Teeth come in all shapes, sizes and colors. Your primary goal when retouching teeth should be to keep the teeth from distracting from the eyes. If teeth are very colorful, then they can be distracting, but if you make them bright white, then you’re not doing any favors for your subject when people meet them and see yellower teeth than their portrait depicted.

Lightroom’s Adjustment Brush is a good tool for whitening teeth. One of the best things about using it is that the Auto Mask feature allows you to paint sloppily but keep the effect on the teeth automatically. Just make sure that when you paint the plus sign inside the brush stays on the teeth. As you paint across shadows on the teeth, you may need to click the plus sign each time you change tones/colors significantly.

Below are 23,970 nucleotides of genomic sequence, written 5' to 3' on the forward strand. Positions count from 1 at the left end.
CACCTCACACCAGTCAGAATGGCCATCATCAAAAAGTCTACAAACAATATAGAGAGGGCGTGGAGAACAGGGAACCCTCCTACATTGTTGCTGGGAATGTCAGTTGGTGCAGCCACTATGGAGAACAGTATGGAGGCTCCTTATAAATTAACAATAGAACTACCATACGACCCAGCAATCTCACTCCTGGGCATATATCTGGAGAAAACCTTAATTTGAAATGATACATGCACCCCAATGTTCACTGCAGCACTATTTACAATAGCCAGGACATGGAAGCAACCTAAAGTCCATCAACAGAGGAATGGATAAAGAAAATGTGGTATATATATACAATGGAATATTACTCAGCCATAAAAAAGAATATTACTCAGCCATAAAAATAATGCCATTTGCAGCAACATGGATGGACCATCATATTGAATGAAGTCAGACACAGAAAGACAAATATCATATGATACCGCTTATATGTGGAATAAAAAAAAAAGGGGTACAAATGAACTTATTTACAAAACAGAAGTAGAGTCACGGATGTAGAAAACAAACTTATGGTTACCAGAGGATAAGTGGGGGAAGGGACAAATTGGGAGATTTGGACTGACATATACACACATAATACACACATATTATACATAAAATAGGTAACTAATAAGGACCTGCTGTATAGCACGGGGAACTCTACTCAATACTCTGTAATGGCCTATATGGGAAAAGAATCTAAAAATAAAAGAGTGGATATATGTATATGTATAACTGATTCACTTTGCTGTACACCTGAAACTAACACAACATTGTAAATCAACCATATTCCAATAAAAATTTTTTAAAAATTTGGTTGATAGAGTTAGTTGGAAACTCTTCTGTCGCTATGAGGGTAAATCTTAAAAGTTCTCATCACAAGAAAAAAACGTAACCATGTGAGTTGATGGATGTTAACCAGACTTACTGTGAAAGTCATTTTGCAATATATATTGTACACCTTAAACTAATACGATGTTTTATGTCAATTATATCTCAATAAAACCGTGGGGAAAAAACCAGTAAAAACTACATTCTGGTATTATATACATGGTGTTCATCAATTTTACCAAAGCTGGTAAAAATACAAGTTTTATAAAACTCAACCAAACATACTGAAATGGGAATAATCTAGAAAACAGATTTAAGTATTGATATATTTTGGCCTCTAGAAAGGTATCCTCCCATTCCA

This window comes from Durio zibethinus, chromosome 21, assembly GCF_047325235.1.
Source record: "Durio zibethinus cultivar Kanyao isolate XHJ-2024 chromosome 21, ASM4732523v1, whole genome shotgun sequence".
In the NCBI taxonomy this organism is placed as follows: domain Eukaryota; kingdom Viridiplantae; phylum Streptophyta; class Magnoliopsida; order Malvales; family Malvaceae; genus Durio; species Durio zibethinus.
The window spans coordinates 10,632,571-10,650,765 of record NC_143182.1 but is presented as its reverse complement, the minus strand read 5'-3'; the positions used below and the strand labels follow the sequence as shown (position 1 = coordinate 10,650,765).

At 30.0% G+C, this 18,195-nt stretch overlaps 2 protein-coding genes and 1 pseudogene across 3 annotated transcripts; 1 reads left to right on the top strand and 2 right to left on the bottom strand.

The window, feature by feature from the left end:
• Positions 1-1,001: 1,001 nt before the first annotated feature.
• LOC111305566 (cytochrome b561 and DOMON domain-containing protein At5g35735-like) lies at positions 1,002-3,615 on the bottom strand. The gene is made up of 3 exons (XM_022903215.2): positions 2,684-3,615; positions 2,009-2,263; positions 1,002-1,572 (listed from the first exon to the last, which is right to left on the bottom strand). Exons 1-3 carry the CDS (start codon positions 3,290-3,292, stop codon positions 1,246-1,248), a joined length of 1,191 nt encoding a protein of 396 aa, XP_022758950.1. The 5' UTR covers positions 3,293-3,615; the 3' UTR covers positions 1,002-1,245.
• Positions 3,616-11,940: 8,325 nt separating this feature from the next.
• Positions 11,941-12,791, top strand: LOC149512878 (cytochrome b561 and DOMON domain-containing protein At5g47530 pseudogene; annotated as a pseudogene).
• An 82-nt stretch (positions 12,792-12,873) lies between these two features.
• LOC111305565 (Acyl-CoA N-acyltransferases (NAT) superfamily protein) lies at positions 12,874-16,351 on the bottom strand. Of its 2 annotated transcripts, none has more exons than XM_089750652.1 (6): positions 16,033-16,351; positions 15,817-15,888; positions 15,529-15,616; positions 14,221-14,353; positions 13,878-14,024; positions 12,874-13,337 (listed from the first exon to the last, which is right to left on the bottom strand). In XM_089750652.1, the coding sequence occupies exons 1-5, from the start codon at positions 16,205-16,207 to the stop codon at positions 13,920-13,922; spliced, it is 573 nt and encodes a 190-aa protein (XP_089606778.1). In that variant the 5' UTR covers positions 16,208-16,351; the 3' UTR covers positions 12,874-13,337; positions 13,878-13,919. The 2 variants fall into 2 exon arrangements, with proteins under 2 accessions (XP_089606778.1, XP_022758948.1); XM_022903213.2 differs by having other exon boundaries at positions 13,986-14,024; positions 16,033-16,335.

Lightroom has a preset for whitening teeth, but it’s too strong. Here are the settings I use for the adjustment brush. Set your sliders to the same positions, then click next to the word Effect and choose to Save Current Settings as New Preset. I named mine, “Real Teeth.” If settings aren’t strong enough, right click on the brush’s button and choose Duplicate, which doubles the effect without repainting.

Teeth are a permanent feature of your subject’s face, and altering them too much can present a false impression. Be gentle and talk with your client about how much whitening they want. Lightroom helps you get it done easily, but try these gentler settings instead of Lightroom’s default.

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